Product Focus: Rata Power Claw

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Its designers say Rata’s Power Claw is the Kiwi-made Swiss Army Knife of attachments: letting you push, grab, clamp, carry, grapple and rip with one device


The extra strength tines and abrasion resistant steel makes the grapple robust and adaptable 


There is barely a farmer worth the title in Australia that doesn’t have at least one tractor of some description – even allowing for differences in size, power and application.

And it’s probably just as fair to say that each of those tractors has at least one, but more likely two or three, attachments: a fork of some description, maybe a stick rake, and a bucket – these days most likely a 4-in-1.

But for New Zealand agricultural machinery manufacturer Rata Equipment, there were plenty of Aussie farmers who weren’t content to stop there.

Check out our 2017 story on the Rata Versatile Grapple here

Rata Sales & Marketing manager Sam Searle tells Farms & Farm Machinery that Rata officially began importing the Power Claw, alongside popular equipment like bale clamps, hay haulers and aeration equipment, in February last year.

"When we had imported Power Claws to Australia before then, it often came with the comment: ‘We’ve looked all over the internet and could only find you guys and other manufacturers in the US with something like this’," he says.

"Really, until February 2020, there has not been an attachment like the Power Claw available for farmers in Australia."

In New Zealand, Searle says, the multi-purpose attachment of choice is typically a grapple, and he adds that they are fairly common across the United States.

"Where you can get a grapple locally in Australia has typically only been waste workers or civil contractors, and even then, still not really along this grapple rake style… it is just due to culture and what has been made available over the years," he says.


The Power Claw can pick up anything, from rocks and branches to multiple bales and silage


What makes the Power Claw different, Searle says, is that it can both rake and clamp – combining the stick rake and the 4-in-1 bucket into one attachment.

"The Power Claw can grapple larger items & more irregular shaped items than a 4-in-1, thereby doing a better job as well as streamlining the workflow by removing the need to change attachments," he says.

The Power Claw has been very popular for land clearing or cleaning up after bushfires, where Searle says a stick rake would require you to push and tumble stumps over a distance "like a hand with no thumb". A 4-in-1 used here would also struggle to grip any round objects once they get too large as well as picking up dirt, he adds.

"Whereas with this you can just rip it out of the ground, speed along and then your job’s done," Searle says.

However, Searle adds that the Power Claw is useful for more than just rocks and branches, saying it can be used to pick up "anything".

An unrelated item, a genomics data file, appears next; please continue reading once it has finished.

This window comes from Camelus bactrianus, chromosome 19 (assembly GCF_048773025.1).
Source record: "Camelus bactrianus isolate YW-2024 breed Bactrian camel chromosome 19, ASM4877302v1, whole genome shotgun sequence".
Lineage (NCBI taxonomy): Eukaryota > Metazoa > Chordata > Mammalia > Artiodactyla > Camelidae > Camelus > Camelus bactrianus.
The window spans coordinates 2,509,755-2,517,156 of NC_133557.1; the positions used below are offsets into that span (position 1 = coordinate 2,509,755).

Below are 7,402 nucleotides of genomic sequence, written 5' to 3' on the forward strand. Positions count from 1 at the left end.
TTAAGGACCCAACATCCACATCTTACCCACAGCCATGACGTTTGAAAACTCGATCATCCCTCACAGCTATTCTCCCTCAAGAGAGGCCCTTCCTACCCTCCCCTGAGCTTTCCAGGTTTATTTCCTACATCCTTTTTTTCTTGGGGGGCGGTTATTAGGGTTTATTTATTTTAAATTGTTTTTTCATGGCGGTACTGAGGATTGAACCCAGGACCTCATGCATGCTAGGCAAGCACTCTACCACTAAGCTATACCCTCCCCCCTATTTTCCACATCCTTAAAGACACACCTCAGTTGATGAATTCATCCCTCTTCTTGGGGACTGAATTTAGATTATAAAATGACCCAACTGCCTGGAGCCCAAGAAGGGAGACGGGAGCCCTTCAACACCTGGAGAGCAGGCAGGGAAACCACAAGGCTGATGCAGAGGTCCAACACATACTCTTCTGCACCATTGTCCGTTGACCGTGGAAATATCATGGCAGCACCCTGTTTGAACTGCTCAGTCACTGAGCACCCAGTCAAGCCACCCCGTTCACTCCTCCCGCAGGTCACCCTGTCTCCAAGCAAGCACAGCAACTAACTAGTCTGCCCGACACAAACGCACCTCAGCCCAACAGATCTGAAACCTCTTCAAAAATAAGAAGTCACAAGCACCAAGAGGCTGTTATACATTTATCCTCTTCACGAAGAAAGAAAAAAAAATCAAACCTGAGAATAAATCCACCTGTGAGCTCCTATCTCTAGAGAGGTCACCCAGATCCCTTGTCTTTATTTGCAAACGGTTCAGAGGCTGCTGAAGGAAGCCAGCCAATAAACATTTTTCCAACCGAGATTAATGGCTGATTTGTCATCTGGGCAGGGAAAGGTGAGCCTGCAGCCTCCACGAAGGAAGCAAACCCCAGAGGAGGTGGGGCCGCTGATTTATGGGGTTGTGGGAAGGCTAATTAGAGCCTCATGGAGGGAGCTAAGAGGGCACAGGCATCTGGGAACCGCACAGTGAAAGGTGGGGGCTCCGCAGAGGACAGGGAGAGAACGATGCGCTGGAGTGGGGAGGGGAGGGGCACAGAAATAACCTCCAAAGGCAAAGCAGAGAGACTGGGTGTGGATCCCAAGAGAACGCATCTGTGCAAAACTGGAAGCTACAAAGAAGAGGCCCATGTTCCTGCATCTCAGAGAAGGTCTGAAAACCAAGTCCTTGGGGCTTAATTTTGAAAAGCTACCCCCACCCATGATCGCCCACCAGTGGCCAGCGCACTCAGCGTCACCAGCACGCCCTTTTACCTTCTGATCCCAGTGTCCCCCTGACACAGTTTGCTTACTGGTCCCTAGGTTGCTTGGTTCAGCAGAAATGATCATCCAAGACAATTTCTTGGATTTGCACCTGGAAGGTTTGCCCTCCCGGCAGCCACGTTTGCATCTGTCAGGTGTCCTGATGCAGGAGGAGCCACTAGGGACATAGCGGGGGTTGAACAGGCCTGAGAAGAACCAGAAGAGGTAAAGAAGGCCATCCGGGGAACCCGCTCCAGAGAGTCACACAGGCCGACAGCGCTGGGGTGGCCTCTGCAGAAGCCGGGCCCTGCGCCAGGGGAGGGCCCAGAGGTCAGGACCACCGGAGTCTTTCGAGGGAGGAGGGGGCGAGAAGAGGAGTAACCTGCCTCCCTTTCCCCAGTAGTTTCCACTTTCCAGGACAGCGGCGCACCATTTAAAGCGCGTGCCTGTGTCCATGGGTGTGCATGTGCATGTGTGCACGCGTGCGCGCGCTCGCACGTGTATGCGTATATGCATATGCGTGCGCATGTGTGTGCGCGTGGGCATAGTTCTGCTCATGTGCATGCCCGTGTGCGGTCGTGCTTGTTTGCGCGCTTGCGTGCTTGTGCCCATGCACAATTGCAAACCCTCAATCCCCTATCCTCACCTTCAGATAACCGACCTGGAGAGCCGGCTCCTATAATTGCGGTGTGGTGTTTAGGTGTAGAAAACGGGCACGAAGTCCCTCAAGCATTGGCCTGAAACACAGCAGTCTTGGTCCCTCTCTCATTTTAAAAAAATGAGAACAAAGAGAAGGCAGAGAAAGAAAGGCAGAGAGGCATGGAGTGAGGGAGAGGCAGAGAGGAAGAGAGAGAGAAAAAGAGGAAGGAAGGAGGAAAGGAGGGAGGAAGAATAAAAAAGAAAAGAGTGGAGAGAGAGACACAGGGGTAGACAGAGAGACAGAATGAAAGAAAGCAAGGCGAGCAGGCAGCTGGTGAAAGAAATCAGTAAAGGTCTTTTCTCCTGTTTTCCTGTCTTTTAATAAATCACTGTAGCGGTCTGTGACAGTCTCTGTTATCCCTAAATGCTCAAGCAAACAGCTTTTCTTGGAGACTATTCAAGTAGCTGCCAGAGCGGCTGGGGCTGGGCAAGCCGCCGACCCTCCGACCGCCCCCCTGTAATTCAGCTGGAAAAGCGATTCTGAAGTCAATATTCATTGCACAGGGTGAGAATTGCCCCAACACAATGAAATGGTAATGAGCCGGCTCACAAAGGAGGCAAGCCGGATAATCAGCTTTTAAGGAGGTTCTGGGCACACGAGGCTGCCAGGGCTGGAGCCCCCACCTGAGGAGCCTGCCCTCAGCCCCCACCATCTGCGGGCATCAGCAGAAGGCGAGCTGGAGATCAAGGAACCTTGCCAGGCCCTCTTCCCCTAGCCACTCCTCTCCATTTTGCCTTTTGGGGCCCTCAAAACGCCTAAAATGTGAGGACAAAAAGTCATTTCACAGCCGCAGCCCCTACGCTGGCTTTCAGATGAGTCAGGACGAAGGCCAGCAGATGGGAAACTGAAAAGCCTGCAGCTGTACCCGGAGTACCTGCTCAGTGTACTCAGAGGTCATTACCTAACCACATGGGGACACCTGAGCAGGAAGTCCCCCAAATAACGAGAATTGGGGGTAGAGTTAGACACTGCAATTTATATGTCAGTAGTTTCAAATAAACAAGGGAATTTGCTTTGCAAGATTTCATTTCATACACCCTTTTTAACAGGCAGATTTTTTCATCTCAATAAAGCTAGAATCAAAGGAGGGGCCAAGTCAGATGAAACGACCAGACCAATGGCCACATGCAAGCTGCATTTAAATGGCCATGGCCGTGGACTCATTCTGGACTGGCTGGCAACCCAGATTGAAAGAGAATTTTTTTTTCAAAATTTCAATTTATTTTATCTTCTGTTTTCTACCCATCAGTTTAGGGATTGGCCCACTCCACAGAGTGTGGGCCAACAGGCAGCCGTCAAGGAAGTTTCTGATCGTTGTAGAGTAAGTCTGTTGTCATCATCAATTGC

"Farmers frequently use it to handle silage or multiple conventional bales at a time," the company says.

"They have also been known to replace the roll of a silage buck rake as they can use it to move silage around on a stack when making it."

The Power Claw is available in standard widths of 1.6m, 1.8m and 2.4m, though custom widths are available, and range in weight from 390–550kg.

All Power Claw tines are made from 16mm thick AR450 grade high tensile steel, which Rata says is around 50 per cent stronger and 10 per cent lighter than the 20mm tines on the 350 grade steel Rata says is is used in other rakes, grapples and similar products on the Australian and New Zealand market.


A flat section on the base ensures the rake doesn’t dig into the ground too much


Searle says that the extra strength tines and the abrasion resistant steel help the Power Claw handle everything from rocks to silage.

"The higher tensile grade of steel means you can push around rocks and rip roots and it is not going to bend or splay," he says.

The tines interlock to provide improved grip and come equipped with an additional reinforcement bar that sits above the ground when raking, helping to provide dirt flow, but ensure branches and other trash are collected.

The Power Claw is designed with a rounded base that leads up to the backframe, helping to provide extra leverage when trying to prise rocks out from the ground.

But it also incorporates a flat section along the base to make for easy raking, with rounded tine points selected to ensure the rake does not dig into the ground too much.

Searle says the Power Claws can also be made with any hitch, though the company stocks models with Eurohitches because they are the most commonly requested.

"We can make them to suit virtually any tractor or telehandler or skid steer," he says.

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